Writing in the Washington Post, Laurie Garrett — senior fellow for global health at the Council on Foreign Relations — pointed out: "Many nations have banned flights from other countries in recent years in hopes of blocking the entry of viruses, including SARS and H1N1 'swine flu,'" she added. "None of the bans were effective, and the viruses gained entry to populations regardless of what radical measures were taken to keep them out."
In CDC Director Tom Freiden's words, "Even when governments restrict travel and trade, people in affected countries still find a way to move and it is even harder to track them systematically." In other words, determined people will find a way to cross borders anyway, but unlike at airports, we can't track their movements.
The second reason a travel ban won't work is that it would actually make stopping the outbreak in West Africa more difficult. Dr. Anthony Fauci, director of the National Institute of Allergy and Infectious Diseases, said, "To completely seal off and don't let planes in or out of the West African countries involved, then you could paradoxically make things much worse in the sense that you can't get supplies in, you can't get help in, you can't get the kinds of things in there that we need to contain the epidemic."
Some have suggested a half-measure: close borders allowing exceptions for doctors, aid workers, and medical supplies only. The problem with this idea is that responses to humanitarian crises are not well-organized affairs. They're chaos. A bureaucratic regime that systematically screens who can go in and out of affected countries would only slow down or make impossible the much-needed relief. Plus, many aid workers — like reserve staff for Doctors Without Borders — would be responsible for booking their own tickets to get to the affected region. How would they do this then? And how long would it take to get them over there?
The third reason closing borders is nuts is that it will devastate the economies of West Africa and further destroy the limited health systems there. The World Bank already estimates this outbreak could cost West African economies up to $33 billion. That's a lot for any country, but especially when you're talking about some of the world's poorest. World Health Organization director Margaret Chan reminded us that 90 percent of any outbreak's economic costs "come from irrational and disorganized efforts of the public to avoid infection."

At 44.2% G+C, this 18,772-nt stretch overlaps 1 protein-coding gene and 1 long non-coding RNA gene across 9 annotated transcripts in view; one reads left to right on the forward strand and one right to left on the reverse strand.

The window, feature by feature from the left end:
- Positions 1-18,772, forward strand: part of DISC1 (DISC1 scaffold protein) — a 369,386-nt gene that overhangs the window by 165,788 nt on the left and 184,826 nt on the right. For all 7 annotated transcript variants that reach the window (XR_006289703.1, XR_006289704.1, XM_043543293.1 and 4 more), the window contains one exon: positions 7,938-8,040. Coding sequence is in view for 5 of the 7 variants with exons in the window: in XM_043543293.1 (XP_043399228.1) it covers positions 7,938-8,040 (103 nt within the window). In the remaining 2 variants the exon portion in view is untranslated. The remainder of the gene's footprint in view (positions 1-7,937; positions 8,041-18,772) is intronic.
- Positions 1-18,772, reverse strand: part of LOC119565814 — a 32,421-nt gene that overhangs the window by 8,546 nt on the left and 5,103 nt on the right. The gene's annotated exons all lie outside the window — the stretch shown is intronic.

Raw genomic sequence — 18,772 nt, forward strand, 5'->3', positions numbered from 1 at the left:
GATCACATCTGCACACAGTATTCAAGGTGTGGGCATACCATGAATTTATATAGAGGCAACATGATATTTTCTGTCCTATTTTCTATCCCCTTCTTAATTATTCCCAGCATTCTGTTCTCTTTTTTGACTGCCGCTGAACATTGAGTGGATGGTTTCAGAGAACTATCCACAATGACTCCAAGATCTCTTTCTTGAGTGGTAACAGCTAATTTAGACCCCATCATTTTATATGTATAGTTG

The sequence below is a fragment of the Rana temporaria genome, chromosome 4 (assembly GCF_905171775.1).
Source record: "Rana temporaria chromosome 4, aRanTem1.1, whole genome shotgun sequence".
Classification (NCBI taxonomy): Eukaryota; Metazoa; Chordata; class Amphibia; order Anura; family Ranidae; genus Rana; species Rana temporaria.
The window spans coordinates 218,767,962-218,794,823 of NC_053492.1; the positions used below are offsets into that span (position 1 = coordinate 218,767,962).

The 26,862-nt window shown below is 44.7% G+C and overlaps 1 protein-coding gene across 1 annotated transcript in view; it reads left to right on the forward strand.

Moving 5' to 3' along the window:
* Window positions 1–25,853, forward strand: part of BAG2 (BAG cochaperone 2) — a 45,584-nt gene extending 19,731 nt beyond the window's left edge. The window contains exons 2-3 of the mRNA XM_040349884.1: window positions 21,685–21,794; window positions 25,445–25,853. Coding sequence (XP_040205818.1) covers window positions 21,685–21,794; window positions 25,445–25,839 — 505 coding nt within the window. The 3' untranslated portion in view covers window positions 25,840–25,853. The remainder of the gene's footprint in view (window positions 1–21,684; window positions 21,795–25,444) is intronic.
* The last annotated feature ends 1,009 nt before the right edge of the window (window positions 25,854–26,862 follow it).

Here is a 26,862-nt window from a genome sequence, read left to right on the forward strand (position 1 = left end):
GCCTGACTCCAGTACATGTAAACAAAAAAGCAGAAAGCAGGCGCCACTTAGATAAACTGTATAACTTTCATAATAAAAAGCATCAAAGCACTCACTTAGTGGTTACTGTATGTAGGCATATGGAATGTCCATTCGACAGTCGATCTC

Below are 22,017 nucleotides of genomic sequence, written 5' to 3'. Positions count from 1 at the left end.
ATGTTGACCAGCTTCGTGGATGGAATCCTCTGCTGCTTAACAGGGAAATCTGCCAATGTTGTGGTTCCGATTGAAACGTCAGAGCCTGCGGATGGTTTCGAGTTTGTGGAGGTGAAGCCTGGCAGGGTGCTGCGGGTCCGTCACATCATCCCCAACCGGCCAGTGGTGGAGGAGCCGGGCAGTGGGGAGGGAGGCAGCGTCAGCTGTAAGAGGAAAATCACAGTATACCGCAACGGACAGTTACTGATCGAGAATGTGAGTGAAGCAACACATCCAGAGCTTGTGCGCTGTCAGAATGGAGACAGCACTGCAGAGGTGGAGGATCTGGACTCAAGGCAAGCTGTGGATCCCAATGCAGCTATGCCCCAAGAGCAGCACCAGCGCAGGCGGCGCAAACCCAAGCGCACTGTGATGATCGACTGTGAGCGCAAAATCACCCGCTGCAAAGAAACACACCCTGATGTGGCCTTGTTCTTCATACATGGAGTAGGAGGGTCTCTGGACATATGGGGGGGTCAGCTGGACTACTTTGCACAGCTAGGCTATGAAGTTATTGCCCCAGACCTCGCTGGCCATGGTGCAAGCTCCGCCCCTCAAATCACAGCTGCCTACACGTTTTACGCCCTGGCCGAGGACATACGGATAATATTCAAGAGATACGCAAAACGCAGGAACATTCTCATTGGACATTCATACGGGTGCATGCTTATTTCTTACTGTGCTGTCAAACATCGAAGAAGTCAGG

The best way to protect Americans is by protecting West Africans
We live in a world where many crises are predictable. We don't know when the next one will strike, or where, but we know it will eventually come. In the health field, we even know approximately what it will look like. Every few years, for example, we seem to get another global pandemic that spreads across borders as if they don't exist. In 2002 it was SARS, then in 2009 it was Swine Flu. Today it's Ebola. In five year's time it will be something else.
If we know these health crises are coming, why is it that we never seem ready? It's true that we can't prepare for every kind of outbreak in every place at every time; having a large standing army of white coated doctors at the ready would just be too expensive. But there is no reason we can't use the lessons learned from past outbreaks to make better choices in this time of Ebola.
We also need to stop diverting precious resources on policies and procedures that do nothing to help the public. Instead of using airport screening and entertaining plans to seal borders, the government should focus its attention and resources on West Africa where the outbreak is out of control and where real action could actually be helpful in protecting America's health security. Because we know this for sure: the longer Ebola rages on in West Africa, the more people get the disease there, the more of a chance it has of spreading elsewhere.
Three people in the US have been stricken by Ebola; more than 8,000 have in West Africa. The best way to avoid more cases in America is by protecting West Africans.